IBM is working on new search technology that may eventually give Google Inc. a run for its money, at least in the corporate space.
Officials at IBMs T.J. Watson Research Center here discussed with eWEEK this month how it is tackling the problem of understanding unstructured data. Using a combination of artificial intelligence techniques, IBMs UIMA (Unstructured Information Management Architecture) is the foundation for what Paul Horn, IBM senior vice president and director of research, calls “Google on steroids.”
UIMA uses what officials call a “combination hypothesis” to deliver knowledge and understanding to bulk amounts of unstructured data. The combination of technologies solves a search problem by using them in unison in a kind of brute-force attack.
Salim Roukos, manager of multilingual natural language processing research at IBM Research, in Hawthorne, N.Y., and an expert in machine translation, said, “Through UIMA, the components [to approach the problem] were more readily available. And what were working on now is extending UIMA to support an effective way of combining these components.”
IBM has developed three systems based on UIMA. The first, internally called Jedi, is a pure Java version of the framework; another is a C++ version. A third, which is the most likely to go into broader use and into products in some form, is called Web Fountain and uses a Web services approach.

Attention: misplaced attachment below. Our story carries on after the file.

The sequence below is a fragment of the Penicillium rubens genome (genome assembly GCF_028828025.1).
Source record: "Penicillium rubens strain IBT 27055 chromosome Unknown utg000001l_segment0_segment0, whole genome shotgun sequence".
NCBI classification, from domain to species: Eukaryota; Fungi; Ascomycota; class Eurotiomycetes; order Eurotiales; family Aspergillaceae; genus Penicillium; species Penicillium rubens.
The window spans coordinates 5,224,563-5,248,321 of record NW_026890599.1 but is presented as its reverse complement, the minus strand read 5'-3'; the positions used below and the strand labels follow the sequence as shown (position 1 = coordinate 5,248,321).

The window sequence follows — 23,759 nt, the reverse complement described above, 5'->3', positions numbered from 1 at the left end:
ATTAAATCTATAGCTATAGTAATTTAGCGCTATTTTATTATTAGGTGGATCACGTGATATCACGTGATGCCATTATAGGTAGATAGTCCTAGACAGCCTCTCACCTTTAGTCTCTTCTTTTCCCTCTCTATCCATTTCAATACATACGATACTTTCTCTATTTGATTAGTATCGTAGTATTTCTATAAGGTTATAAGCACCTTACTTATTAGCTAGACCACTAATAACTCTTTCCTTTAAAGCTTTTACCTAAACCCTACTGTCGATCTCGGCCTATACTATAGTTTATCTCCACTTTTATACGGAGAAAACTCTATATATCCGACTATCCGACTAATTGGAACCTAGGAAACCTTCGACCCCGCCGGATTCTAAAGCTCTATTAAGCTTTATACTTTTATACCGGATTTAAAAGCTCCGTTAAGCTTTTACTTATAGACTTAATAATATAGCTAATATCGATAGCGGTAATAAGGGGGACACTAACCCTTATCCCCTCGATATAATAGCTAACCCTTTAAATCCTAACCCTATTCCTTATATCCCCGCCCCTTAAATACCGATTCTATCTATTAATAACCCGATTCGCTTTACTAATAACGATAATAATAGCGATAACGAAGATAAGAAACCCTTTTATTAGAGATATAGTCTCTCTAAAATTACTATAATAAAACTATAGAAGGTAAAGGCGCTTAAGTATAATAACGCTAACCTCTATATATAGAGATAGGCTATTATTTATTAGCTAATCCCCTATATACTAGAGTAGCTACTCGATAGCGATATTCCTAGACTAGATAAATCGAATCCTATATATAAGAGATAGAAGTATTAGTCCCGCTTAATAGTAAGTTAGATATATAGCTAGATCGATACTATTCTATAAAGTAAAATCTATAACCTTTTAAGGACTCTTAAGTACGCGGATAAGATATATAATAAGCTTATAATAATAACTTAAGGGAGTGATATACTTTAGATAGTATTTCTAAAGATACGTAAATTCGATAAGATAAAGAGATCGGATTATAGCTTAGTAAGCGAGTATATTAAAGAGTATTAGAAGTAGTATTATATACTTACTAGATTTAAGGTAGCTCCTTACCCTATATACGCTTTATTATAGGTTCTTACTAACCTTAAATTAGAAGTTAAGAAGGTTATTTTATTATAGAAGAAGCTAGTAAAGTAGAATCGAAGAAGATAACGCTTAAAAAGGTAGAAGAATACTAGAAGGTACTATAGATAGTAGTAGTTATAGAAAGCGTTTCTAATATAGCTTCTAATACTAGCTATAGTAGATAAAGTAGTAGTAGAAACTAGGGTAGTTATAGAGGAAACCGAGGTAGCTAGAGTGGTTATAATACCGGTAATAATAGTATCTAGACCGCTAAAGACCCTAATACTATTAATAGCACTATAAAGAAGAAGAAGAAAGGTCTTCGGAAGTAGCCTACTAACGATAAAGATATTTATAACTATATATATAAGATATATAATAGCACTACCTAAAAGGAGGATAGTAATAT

Horn said Web Fountain “goes out on the Net, crawls around and reads text. It reads the text, understands the text and will tell you whats in the text.”
Web Fountain also features natural language functionality, which allows it to find correlated subjects. “Weve done this for a number of big companies; one is British Petroleum [plc.],” Horn said. “We went out and found out what people were saying about them.”
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on Microsofts Web crawler.
UIMA is an example of how IBMs research arm works with its product and services divisions to turn out new offerings in each, officials said.
“Were using this technology to differentiate our consulting practices,” said Horn. “But the core search technology is going into our software products, such as the portal,” and other technologies.
UIMA and Customers
IBM first took UIMA technology out on a customer engagement and has since been perfecting it so that it not only serves as a competitive advantage for IBMs services consultants, but portions of the technology will also find their way into IBMs products. The first most likely area the technology will find a home in is IBMs Lotus Software divisions products, officials said.
Nancy Staisey, a partner in IBMs Business Consulting Services group who is based in Washington, said she is pitching Web Fountain to a client to help pull in more business and to better approach problems for current customers.
“It is interesting because we have an asset that can have a lot of different applications, like it can be used for tracking a firms reputation in the market to allowing a customer to have a pulse on what their customers are thinking and doing,” Staisey said.
IBMs Life Sciences practice, along with IBM Research, has also applied Web Fountain to the complex problems of genetics. “IBM has brought their global expertise to bear on trying to develop data integration strategies that allow us to assess complex and diverse data from environmental, genetic and genomic sources in a fashion we have not been able to accomplish,” said Bruce McManus, co-director of the iCAPTUR4E (Imaging, Cell Analysis and Phenotyping Toward Understanding Responsive, Reparative, Remodeling, and Recombinant Events) Center at the University of British Columbia, in Vancouver.